3. An interesting post that clearly reveals a clear brand strategy of the danish company LEGO. It will be very interesting to debate here which was the main intention of LEGO… Marketing or Branding??? Reading different articles and reviews of Marketing experts, it can be concluded that there is a huge differentiation between this two strategies and can be defined as the following: Branding is strategic. Marketing is tactical. The Marketing strategy will clearly contribute to a brand to increase the Top of Mind but it is clear that the brand will not be the relevant component in the Marketing Strategy, because simply the brand will tell you how loyal can a customer can be. The brand perception is the result of the experiences lived by users in the usage of the product or the service in pro or against. Since the TV ad, the package and the store guy that sells the product, the brand in positively or negatively affected. It doesn’t surprise me the success of LEGO movie, touches each user in such a subtle way, that the result can not be different of loving the brand.
    Great reflection that make us think if all the brands can be able to implement a branding strategy without invading the buyers.


  4. Very Interesting post…
    Brand storytelling goes beyond just marketing a product. It pulls the strings of our inner creativity. Brand storytelling takes our imagination to a different realm with little or no limitations. It allows us to envision and acknowledge that those young and old can be innovators. Lego is not about selling blocks, it is about giving access to the possibilities of what can be achieved one block at a time. It gives the satisfaction of knowing that if what is built falls down, the opportunity to rebuild something greater presents itself. Once greatness is achieved, it motivates us to excel beyond what was initially imagined. Marketing possibilities, instead of product alone, sets the tone for a continuous success.
    #Kudos- Lego marketing team


  5. I liked the movie as well. I never picked up the connection with there being a builder in all of us. Your observations made reflect on my own kids reactions. To my 10 year old his experience of Lego has been the ‘set’ that you buy- Lego City is his thing. Interestingly the idea of creating your own models was not something he associated with using Lego. Rather you buy the set you like – build it and then play with it. The Lego Movie reflected by experience of LEGO – sets of blocks that you create and invent with. When I was 10 you bought LEGO as containers of blocks with some pointers on what you could build with them. I wonder if LEGO’s more recent focus on themed sets has unwittingly undermined its original value as a creative toy for invention and play. Also have to say the movie reminded me of the fun I had with LEGO.


  6. Great insight guys! I haven’t seen the movie & like Lynette’s comment on story telling & branding for a new generation. My son was into LEGO & still has the massive Star Wars X wing fighter he got for his 21st! (Bit of a nerd). LEGO seem to tick all the boxes, engage with customers (old & new) sell possibilites & do it in such a way that people are prepared to pay money to watch a 90 minute LEGO Ad!! pardon the cynic in me!


  7. Interesting post, well done.

    It’s interesting how people can be SO turned off by product placement in film and TV – yet as you say, this was a 90 minute commercial that people paid money to see … and then spent money on after the fact buying the product.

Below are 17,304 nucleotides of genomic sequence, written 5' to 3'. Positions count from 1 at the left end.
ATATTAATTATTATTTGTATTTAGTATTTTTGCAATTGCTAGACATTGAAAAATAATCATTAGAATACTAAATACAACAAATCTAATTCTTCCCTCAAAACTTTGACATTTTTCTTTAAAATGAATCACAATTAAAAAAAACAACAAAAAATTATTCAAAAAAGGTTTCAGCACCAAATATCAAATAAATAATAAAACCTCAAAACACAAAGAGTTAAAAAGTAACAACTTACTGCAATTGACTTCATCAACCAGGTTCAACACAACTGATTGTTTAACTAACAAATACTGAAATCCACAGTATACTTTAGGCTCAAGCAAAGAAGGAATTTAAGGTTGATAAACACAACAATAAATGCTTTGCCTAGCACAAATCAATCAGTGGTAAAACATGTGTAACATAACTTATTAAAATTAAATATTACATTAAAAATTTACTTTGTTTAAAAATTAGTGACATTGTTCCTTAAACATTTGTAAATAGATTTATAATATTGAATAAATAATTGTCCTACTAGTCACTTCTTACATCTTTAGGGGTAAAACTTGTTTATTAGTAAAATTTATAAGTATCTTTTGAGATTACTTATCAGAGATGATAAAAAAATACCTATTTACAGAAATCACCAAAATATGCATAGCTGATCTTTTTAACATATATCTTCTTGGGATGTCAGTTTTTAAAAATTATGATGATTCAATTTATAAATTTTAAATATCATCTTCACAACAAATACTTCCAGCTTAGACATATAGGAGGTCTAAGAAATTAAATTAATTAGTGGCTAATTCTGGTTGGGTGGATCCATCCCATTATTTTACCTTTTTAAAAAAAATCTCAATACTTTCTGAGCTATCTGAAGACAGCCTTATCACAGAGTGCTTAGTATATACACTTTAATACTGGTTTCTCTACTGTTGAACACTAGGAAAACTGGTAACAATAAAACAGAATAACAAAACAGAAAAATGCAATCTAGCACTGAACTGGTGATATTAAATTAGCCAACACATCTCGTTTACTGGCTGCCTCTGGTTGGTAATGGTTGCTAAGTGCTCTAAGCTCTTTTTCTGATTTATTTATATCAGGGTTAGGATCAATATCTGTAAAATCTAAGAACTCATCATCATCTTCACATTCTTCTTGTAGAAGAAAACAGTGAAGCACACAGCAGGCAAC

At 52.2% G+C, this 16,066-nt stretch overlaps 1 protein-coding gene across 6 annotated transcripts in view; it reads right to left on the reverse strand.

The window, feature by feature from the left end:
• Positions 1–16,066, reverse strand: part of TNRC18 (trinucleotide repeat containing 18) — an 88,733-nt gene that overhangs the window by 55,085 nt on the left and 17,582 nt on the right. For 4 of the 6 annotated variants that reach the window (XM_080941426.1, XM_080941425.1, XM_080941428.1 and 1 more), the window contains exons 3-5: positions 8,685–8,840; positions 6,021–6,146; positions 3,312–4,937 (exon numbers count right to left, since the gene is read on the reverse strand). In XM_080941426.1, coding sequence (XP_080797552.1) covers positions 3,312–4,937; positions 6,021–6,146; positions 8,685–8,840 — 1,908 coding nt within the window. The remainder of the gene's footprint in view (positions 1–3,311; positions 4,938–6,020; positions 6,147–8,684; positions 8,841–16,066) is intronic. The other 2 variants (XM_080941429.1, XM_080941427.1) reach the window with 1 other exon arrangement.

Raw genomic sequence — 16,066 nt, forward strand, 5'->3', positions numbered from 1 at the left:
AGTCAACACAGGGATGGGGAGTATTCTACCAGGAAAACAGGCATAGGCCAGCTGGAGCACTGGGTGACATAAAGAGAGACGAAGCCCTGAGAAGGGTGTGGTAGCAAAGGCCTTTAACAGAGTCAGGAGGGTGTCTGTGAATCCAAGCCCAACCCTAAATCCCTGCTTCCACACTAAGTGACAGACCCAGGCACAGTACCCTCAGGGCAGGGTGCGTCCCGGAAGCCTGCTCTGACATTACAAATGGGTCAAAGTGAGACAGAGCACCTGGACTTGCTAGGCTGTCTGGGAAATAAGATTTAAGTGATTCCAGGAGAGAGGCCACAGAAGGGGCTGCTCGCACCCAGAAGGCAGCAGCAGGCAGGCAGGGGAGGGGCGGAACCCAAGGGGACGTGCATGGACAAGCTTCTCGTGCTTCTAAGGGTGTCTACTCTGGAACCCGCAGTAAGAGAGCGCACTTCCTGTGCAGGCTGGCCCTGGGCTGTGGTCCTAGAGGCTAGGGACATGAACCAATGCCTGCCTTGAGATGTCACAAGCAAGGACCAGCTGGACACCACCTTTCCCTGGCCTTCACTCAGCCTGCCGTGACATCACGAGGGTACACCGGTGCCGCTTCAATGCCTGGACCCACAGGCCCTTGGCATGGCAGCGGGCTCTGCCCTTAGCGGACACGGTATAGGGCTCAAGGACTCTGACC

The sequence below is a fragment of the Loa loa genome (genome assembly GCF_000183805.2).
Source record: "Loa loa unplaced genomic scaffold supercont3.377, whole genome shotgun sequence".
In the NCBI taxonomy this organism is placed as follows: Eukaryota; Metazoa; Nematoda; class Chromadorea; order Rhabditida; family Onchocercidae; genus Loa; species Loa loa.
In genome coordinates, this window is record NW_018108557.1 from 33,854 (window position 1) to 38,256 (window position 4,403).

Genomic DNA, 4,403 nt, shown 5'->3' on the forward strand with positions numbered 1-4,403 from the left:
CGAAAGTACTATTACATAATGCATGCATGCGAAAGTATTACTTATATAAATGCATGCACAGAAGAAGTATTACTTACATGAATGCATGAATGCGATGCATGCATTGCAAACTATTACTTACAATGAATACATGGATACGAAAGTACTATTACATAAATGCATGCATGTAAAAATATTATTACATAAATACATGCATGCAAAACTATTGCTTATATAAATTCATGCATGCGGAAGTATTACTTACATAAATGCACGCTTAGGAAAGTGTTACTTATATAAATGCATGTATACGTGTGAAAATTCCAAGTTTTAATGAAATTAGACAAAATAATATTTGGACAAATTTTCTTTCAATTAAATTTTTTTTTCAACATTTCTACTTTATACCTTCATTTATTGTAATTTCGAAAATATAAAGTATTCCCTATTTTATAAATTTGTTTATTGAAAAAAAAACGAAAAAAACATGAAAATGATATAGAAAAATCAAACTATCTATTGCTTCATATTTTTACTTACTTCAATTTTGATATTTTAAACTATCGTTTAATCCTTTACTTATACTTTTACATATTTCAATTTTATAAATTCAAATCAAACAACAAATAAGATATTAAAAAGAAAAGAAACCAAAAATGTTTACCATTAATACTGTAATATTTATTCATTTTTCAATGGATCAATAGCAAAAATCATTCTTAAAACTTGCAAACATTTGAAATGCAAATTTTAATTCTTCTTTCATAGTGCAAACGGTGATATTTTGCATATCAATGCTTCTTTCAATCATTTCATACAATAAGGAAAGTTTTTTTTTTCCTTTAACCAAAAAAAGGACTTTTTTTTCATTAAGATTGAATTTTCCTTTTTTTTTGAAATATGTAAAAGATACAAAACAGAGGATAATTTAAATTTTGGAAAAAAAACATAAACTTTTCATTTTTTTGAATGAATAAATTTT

We’ve seen TV/film characters turned in to toys over and over again, but toys turned in to film characters is quite new. The concept is genius, and you’re a correct in saying they got it right, however I wonder if any copy-cat movies would work as well?


  8. The Lego Movie is great subject for a blog, as a brand we can all relate to it, and as adults some of us still do. Lord Business’s evil plot to superglue Lego together with ‘kragle’, goes against the laws of physics.

    As branding goes we know Lego, as its everywhere. In regard to the Movie does anyone know who made the movie?

    Brick-by-brick: how Animal Logic crafted The LEGO Movie
    Refer to this blog:

    As Animal Logic has an office at Fox Studios lot in Moore Park, Sydney.

    Brand connection and The Lego Movie – what’s going on?
    Lego is extending its brand through this “brand connection” to generations of children, even further than it had before.


  9. A great and insightful read! I have seen the movie and loved it. It was effective in telling many stories about the LEGO brand – both directly and indirectly. It certainly resonated with both my husband and I – both big LEGO fans as kids.

    The current McDonalds TV ads are another good example of brand story telling (although I will concede not half as good as LEGO). For those who have not seen it, it tells the story of McDonalds specific to Australia – when it all started and how it has evolved to meet the needs of Australians (did you know McCafe started in Australia?). Although I am not a huge McDonalds fan, I liked the story and the Australian references. I think it is an effective way to rebuild the brand. It will be interesting to see what impact it has.


  10. Great insight reading,Lego are masters at transmedia storytelling.Lego’s brand stories are communicated on TV, Cinema, Magazines, Online, Video Games.Consistent storytelling flows throughout all their brand and their customers -kids aged 5-12- are always inspired to be the heroes.By adopting a transmedia storytelling strategy, Lego managed to future-proof its business from cheap imitators for years to come.Lego beckoned to everyone’s inner 8 year-old child, so that even adults loved this film. It was funny and smart, but also playful and imaginative. Its themes were creativity, belief in oneself, and staying in tune with your inner child. That is what Lego sold with this film – not the Legos themselves: the idea of what Legos represent.